Cydia, Onetime Hotspot for Apple Jailbreakers, Shuts Down Purchasing Functions

Photo: Marcio Jose Sanchez (AP)

Cydia, a store for applications that run on jailbroken iPhones and other Apple devices, is shutting down the ability to buy and sell apps on its platform, TechCrunch reported on Saturday.

In a Reddit post, Cydia founder Jay “Saurik” Freeman said he had initially planned to shut the entire store after years of frustration running it, but had bumped up the timetable after a serious security issue was discovered:

The reality is that I wanted to just shut down the Cydia Store entirely before the end of the year, and was considering moving the timetable up after receiving the report (to this weekend); this service loses me money and is not something I have any passion to maintain: it was a critical component of a healthy ecosystem, and for a while it helped fund a small staff of people to maintain the ecosystem, but it came at great cost to my sanity and led lots of people to irrationally hate me due to what amounted to a purposeful misunderstanding of how profit vs. revenue works.

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The bug in question “let someone buy apps through your account if you were logged in and browsing untrusted app repositories,” per Engadget. But Freeman said the bug only impacted a small number of users, and it looks like the decision was made prior to its discovery. Freeman wrote in the post that while he had previously been able to hire staff to help maintain Cydia, revenues have declined to the point where he is now funding hosting out of his own pocket.

Closing the purchasing functions does not affect the ability to download apps that have previously been purchased, or access them through third-party repositories, TechCrunch noted.

Cydia launched a decade ago and, in its heyday, was a major destination for users looking to bypass Apple’s oppressive walled garden and once made millions in revenue a year. As Engadget noted, the number of features natively supported on iOS has grown significantly since then, including ones that mimic popular jailbreaking functions, leaving fewer incentives for users to install. Just as importantly, Apple has invested a lot of time and effort into finding and destroying the security holes that make installing unauthorized software possible (iOS 11 went months without a functional, publicly released jailbreak). Many former jailbreakers have started selling their findings or actually went to work for Apple itself, Motherboard noted last year:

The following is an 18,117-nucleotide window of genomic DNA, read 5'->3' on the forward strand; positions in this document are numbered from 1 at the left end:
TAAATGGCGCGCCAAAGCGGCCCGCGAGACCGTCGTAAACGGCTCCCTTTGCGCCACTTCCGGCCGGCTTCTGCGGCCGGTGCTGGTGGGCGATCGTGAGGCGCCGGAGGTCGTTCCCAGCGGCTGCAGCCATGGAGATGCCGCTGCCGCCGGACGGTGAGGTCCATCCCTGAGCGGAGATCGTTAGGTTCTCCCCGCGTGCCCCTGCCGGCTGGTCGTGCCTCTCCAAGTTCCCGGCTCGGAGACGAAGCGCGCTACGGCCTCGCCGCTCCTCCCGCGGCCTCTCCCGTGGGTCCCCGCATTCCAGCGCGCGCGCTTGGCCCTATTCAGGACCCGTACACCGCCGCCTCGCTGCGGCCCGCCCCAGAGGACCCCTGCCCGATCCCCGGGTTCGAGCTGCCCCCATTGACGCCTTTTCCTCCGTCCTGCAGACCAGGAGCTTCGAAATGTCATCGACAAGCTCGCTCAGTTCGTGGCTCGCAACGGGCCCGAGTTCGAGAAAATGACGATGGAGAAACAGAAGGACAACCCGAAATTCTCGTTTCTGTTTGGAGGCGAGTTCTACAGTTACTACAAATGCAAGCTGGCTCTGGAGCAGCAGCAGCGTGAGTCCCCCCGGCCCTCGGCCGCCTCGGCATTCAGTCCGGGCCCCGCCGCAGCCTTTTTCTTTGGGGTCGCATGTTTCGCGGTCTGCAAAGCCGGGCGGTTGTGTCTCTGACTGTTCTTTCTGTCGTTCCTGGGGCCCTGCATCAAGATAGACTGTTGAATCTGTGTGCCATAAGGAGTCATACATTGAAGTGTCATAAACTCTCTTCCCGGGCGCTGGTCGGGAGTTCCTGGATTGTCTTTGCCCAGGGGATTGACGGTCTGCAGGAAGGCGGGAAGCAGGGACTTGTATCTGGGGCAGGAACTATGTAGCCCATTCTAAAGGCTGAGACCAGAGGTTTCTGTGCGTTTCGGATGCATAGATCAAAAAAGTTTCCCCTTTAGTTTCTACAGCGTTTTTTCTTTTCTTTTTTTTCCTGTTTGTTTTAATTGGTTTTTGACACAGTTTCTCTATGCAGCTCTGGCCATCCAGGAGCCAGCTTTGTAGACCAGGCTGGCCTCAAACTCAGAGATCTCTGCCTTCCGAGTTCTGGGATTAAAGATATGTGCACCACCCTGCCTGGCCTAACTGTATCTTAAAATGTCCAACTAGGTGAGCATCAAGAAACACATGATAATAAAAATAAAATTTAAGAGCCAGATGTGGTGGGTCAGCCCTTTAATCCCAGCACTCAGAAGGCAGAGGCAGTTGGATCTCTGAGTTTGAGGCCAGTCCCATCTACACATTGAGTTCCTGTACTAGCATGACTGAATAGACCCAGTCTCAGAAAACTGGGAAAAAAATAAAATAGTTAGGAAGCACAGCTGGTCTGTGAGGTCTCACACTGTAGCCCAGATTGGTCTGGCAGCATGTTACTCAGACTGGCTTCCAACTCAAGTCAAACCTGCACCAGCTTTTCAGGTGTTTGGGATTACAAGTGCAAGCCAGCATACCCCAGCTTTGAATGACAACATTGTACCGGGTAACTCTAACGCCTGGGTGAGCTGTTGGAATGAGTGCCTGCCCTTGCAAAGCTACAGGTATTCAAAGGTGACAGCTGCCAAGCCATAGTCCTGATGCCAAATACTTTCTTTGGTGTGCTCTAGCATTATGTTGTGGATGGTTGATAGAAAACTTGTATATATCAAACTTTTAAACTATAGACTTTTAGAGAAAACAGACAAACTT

The increased security measures Apple has taken haven’t just made it harder to get a full jailbreak, which now requires a chain of hard-to-find bugs. It also made jailbreaks, and the bugs and exploits that underlie them, too valuable to give up for free—or even to give to Apple for thousands of dollars.

Last year, Apple’s head of security and jailbreak-killer-in-chief, Ivan Krstić, boasted about the strength of iOS’s defenses, pointing to the fact that jailbreaks these days require “between five and ten distinct vulnerabilities in order to be able to defeat platform security mechanisms.”

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Freeman told Motherboard at that time that jailbreaks used to work for months on end, while now they tend to have a much shorter lifespan and are terminated almost immediately. He even went so far as to say he didn’t recommend jailbreaking phones anymore, as it exposes users to potential security risks and the payoff just isn’t there anymore.

“It used to be that you got killer features that almost were the reason you owned the phone,” Freeman told Motherboard. “And now you get a small minor modification.”

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As 9to5Mac noted, many developers on the platform “have moved away from using the Cydia Store for purchases,” so it may have little impact on them.

While the times have changed, Apple’s walled garden has not: Though it is legal to jailbreak devices in the U.S., the tech giant has repeatedly warned against it and maintains that doing so could void device warranties. Its prohibition on adult content on the App Store has remained intact—and has reportedly bled over into other Apple projects like its upcoming streaming service—and it’s been happy to play ball with state censors in China, who have had apps that aid users in avoiding government censorship removed from the Chinese App Store.

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According to TechCrunch, Freeman plans on making a more formal announcement about the shift next week.

[TechCrunch]

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Tom McKay

"... An upperclassman who had been researching terrorist groups online." - Washington Post